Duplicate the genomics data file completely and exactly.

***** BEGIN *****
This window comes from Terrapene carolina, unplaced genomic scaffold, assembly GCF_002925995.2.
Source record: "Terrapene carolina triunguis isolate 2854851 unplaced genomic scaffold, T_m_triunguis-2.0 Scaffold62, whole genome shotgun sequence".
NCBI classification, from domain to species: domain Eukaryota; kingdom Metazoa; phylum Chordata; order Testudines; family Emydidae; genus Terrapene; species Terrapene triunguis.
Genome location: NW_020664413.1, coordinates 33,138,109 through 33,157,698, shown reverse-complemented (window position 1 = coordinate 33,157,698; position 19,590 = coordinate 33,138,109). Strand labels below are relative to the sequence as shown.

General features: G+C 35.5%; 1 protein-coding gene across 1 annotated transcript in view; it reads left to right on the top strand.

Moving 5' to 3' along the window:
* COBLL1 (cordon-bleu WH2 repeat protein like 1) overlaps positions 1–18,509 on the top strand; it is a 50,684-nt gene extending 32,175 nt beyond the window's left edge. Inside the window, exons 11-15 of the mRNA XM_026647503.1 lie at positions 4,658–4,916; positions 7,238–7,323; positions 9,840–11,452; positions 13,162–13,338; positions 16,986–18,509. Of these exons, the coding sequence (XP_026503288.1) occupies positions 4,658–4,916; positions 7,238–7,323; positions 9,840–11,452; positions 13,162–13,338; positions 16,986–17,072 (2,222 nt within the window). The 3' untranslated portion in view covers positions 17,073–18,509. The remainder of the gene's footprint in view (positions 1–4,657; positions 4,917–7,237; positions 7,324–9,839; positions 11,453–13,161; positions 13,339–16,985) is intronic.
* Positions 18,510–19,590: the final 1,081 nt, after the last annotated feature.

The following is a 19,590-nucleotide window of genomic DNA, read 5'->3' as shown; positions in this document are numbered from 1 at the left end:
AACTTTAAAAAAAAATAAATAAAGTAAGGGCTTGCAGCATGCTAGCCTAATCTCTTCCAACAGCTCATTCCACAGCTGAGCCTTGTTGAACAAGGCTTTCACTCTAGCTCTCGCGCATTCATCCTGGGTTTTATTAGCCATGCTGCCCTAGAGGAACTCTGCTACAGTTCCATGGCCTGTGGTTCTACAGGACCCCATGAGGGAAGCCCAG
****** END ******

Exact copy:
This window comes from Terrapene carolina, unplaced genomic scaffold, assembly GCF_002925995.2.
Source record: "Terrapene carolina triunguis isolate 2854851 unplaced genomic scaffold, T_m_triunguis-2.0 Scaffold62, whole genome shotgun sequence".
NCBI classification, from domain to species: domain Eukaryota; kingdom Metazoa; phylum Chordata; order Testudines; family Emydidae; genus Terrapene; species Terrapene triunguis.
Genome location: NW_020664413.1, coordinates 33,138,109 through 33,157,698, shown reverse-complemented (window position 1 = coordinate 33,157,698; position 19,590 = coordinate 33,138,109). Strand labels below are relative to the sequence as shown.

General features: G+C 35.5%; 1 protein-coding gene across 1 annotated transcript in view; it reads left to right on the top strand.

Moving 5' to 3' along the window:
* COBLL1 (cordon-bleu WH2 repeat protein like 1) overlaps positions 1–18,509 on the top strand; it is a 50,684-nt gene extending 32,175 nt beyond the window's left edge. Inside the window, exons 11-15 of the mRNA XM_026647503.1 lie at positions 4,658–4,916; positions 7,238–7,323; positions 9,840–11,452; positions 13,162–13,338; positions 16,986–18,509. Of these exons, the coding sequence (XP_026503288.1) occupies positions 4,658–4,916; positions 7,238–7,323; positions 9,840–11,452; positions 13,162–13,338; positions 16,986–17,072 (2,222 nt within the window). The 3' untranslated portion in view covers positions 17,073–18,509. The remainder of the gene's footprint in view (positions 1–4,657; positions 4,917–7,237; positions 7,324–9,839; positions 11,453–13,161; positions 13,339–16,985) is intronic.
* Positions 18,510–19,590: the final 1,081 nt, after the last annotated feature.

The following is a 19,590-nucleotide window of genomic DNA, read 5'->3' as shown; positions in this document are numbered from 1 at the left end:
AACTTTAAAAAAAAATAAATAAAGTAAGGGCTTGCAGCATGCTAGCCTAATCTCTTCCAACAGCTCATTCCACAGCTGAGCCTTGTTGAACAAGGCTTTCACTCTAGCTCTCGCGCATTCATCCTGGGTTTTATTAGCCATGCTGCCCTAGAGGAACTCTGCTACAGTTCCATGGCCTGTGGTTCTACAGGACCCCATGAGGGAAGCCCAG